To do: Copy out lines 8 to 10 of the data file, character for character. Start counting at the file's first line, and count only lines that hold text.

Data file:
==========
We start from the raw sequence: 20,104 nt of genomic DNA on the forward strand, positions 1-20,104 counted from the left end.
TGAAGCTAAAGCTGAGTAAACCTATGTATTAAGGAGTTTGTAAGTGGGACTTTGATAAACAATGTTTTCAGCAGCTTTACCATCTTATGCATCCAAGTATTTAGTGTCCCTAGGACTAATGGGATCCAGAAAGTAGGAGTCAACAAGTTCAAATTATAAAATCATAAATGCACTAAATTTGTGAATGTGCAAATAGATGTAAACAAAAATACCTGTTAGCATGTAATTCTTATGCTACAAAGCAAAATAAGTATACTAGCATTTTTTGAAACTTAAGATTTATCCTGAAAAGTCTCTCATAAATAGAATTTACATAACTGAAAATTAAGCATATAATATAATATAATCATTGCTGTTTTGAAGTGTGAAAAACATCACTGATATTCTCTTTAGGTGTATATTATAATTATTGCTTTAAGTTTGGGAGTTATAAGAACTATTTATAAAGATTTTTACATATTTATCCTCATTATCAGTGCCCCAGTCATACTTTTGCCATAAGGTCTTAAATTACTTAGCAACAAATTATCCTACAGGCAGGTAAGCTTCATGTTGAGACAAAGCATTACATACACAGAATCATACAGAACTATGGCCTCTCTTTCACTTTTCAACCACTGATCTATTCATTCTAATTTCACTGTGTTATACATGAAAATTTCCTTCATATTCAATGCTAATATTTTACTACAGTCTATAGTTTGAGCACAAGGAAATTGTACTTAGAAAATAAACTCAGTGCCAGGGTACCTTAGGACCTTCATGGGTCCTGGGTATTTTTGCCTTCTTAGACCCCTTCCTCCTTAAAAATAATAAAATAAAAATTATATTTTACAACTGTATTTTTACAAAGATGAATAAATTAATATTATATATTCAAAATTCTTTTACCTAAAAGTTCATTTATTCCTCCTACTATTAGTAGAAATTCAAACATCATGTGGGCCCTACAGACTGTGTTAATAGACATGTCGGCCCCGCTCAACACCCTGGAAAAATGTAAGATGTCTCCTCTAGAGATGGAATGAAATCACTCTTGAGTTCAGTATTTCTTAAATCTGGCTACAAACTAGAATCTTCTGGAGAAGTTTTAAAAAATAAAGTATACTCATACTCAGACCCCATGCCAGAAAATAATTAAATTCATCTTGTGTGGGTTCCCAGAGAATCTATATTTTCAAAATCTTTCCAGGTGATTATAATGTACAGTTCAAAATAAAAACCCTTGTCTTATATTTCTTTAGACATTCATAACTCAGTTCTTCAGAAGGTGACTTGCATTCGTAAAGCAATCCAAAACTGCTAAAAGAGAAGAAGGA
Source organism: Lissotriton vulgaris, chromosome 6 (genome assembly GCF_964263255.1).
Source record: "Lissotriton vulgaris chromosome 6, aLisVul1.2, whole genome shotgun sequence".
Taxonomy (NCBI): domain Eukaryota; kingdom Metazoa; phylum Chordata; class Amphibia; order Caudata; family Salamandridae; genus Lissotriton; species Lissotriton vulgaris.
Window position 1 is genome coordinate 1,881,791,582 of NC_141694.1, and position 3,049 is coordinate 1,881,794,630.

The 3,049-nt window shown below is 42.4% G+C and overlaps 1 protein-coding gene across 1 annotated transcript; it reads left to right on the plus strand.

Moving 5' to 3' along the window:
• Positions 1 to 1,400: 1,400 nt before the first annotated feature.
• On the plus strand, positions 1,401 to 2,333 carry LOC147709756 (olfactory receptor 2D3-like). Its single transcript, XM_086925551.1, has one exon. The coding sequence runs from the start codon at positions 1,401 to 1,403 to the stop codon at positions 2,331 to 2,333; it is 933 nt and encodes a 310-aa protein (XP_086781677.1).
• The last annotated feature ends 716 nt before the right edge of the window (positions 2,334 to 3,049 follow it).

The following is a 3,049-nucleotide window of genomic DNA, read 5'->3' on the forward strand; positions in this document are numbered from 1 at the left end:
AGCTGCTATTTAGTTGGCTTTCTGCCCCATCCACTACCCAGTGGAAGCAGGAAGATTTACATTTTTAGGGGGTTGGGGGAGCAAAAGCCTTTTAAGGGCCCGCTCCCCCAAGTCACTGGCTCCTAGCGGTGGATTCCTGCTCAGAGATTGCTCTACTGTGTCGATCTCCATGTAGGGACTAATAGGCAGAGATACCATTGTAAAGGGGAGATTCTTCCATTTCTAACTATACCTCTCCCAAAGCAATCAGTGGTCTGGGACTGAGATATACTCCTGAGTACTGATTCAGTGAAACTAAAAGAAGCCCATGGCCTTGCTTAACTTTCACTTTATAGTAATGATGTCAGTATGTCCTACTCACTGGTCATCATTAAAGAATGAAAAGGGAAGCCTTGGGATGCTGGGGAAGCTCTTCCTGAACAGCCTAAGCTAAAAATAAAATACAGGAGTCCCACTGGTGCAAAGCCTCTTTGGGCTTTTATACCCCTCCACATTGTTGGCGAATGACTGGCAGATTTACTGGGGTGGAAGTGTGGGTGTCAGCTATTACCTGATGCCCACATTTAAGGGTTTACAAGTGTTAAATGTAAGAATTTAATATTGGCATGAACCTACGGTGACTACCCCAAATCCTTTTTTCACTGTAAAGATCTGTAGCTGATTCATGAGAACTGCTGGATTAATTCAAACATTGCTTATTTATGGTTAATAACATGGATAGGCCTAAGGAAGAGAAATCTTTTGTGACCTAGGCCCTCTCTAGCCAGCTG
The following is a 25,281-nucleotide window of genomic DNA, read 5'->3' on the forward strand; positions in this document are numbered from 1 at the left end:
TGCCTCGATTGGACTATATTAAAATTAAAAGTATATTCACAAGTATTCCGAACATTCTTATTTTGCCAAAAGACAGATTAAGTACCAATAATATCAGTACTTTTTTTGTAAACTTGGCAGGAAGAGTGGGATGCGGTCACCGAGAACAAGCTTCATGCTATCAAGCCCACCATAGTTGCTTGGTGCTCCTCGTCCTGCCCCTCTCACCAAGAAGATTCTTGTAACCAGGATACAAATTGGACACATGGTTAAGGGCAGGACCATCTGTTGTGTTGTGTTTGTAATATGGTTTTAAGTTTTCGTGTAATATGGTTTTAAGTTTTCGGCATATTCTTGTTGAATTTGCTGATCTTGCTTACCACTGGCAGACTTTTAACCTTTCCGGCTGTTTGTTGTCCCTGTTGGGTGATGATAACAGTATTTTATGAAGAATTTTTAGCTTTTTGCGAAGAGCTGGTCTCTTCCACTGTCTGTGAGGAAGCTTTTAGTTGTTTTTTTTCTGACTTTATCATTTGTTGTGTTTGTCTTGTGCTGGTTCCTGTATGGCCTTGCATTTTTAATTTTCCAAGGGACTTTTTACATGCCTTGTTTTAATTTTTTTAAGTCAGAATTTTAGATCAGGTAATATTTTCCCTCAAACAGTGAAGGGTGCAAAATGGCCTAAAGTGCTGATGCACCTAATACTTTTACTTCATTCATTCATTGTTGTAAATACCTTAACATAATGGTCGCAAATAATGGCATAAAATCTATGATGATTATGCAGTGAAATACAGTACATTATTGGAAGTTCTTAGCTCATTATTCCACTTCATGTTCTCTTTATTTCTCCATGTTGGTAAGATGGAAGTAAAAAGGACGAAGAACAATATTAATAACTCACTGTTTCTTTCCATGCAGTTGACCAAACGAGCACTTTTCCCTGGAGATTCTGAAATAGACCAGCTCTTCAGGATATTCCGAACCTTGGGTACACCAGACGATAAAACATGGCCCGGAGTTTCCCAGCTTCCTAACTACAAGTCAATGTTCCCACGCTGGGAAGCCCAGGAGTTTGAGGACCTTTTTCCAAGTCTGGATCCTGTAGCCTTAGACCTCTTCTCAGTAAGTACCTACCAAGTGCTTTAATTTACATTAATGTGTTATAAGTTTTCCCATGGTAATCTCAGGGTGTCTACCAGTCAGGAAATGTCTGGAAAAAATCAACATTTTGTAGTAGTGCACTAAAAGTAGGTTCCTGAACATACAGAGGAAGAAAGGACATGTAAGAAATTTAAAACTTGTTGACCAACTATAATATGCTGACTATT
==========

Moving 5' to 3' along the window:
• Positions 1 to 1,400: 1,400 nt before the first annotated feature.
• On the plus strand, positions 1,401 to 2,333 carry LOC147709756 (olfactory receptor 2D3-like). Its single transcript, XM_086925551.1, has one exon. The coding sequence runs from the start codon at positions 1,401 to 1,403 to the stop codon at positions 2,331 to 2,333; it is 933 nt and encodes a 310-aa protein (XP_086781677.1).